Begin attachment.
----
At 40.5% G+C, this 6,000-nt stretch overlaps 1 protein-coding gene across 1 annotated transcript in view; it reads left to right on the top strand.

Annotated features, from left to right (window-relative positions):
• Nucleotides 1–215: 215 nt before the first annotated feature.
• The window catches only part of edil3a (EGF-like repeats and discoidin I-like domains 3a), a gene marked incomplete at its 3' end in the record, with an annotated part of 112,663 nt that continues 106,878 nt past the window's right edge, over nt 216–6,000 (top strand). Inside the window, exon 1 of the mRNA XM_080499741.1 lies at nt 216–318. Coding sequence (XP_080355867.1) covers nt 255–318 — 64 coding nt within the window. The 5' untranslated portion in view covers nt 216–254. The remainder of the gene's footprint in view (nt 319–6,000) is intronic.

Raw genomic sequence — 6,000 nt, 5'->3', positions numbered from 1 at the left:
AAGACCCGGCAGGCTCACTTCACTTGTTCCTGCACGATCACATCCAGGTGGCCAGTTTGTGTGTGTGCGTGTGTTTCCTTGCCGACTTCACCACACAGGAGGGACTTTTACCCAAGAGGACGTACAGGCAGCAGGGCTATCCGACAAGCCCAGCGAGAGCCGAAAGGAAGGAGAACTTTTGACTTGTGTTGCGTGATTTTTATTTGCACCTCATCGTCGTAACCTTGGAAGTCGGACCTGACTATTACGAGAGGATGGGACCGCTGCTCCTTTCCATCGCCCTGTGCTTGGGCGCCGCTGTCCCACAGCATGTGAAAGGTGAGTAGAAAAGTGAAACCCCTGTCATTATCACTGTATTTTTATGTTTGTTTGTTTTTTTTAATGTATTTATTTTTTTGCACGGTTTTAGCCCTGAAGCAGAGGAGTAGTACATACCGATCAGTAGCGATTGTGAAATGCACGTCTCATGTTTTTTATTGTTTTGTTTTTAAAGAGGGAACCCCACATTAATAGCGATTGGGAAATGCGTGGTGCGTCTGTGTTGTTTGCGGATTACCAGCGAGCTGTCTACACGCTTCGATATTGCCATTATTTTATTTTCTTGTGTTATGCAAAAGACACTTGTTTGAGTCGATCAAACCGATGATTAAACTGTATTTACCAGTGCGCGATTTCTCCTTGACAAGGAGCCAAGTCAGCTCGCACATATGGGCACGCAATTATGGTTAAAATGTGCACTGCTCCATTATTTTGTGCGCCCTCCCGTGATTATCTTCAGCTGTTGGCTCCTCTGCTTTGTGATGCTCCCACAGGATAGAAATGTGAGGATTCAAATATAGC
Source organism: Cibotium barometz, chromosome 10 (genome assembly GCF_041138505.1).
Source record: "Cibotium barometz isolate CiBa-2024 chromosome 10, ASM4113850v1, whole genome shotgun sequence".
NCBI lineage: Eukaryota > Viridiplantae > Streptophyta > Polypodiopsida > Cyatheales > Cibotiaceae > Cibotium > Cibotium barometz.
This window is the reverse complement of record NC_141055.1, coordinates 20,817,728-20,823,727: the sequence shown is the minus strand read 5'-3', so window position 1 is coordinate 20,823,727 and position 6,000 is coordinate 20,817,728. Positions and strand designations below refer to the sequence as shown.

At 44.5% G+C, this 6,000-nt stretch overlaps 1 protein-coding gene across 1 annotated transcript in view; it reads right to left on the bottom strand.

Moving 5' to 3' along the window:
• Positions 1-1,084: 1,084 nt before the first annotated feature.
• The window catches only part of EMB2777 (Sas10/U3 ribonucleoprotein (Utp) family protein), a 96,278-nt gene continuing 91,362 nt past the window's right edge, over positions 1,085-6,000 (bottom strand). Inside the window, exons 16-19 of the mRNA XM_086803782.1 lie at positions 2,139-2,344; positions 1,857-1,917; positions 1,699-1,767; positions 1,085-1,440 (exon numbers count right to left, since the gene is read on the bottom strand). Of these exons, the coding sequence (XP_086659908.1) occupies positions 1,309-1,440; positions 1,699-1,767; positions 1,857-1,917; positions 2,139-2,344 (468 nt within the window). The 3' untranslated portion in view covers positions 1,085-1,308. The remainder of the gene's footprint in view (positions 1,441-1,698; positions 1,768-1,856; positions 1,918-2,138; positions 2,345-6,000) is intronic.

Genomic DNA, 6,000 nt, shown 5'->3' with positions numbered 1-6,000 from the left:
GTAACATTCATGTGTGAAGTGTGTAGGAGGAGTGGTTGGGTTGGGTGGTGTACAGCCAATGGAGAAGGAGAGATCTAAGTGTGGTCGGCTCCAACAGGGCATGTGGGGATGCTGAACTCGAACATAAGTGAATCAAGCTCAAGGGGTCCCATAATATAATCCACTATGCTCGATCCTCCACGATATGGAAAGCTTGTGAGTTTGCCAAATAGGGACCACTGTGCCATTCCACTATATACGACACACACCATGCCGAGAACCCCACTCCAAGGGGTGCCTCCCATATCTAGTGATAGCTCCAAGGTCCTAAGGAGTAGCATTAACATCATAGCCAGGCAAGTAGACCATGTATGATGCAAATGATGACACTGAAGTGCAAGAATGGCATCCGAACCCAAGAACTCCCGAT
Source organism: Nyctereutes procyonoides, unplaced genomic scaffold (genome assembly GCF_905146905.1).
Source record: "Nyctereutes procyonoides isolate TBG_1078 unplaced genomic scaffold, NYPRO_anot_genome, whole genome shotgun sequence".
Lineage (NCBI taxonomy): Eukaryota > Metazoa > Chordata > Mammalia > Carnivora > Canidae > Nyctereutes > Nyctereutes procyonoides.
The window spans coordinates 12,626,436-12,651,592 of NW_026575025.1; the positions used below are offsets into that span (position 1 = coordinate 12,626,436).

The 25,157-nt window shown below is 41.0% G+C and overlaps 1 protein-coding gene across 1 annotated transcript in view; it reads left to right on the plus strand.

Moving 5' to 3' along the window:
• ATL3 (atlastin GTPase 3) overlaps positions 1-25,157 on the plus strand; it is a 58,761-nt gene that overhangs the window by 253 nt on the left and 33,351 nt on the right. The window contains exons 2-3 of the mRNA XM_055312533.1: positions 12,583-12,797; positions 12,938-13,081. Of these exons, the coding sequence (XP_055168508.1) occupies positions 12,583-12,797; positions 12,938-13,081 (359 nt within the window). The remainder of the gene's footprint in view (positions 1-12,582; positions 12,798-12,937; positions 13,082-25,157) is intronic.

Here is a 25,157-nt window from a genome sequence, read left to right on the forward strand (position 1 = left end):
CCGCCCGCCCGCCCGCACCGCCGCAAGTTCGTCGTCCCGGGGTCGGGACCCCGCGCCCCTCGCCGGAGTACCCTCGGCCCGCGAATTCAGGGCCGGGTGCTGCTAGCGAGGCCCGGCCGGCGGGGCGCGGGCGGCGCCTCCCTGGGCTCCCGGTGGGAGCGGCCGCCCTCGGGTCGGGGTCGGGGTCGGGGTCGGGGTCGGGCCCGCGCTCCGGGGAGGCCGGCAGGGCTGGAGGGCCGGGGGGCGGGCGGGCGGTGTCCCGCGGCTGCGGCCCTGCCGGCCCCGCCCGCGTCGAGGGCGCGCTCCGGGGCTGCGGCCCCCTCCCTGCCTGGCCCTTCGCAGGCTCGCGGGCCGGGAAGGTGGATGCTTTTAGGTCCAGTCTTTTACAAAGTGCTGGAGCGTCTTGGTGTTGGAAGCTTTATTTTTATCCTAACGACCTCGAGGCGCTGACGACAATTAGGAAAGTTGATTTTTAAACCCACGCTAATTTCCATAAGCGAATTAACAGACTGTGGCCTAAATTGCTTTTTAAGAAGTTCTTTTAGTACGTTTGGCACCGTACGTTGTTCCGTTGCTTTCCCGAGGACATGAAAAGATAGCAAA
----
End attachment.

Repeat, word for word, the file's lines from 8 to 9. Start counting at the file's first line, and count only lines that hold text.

Source record: "Cibotium barometz isolate CiBa-2024 chromosome 10, ASM4113850v1, whole genome shotgun sequence".
NCBI lineage: Eukaryota > Viridiplantae > Streptophyta > Polypodiopsida > Cyatheales > Cibotiaceae > Cibotium > Cibotium barometz.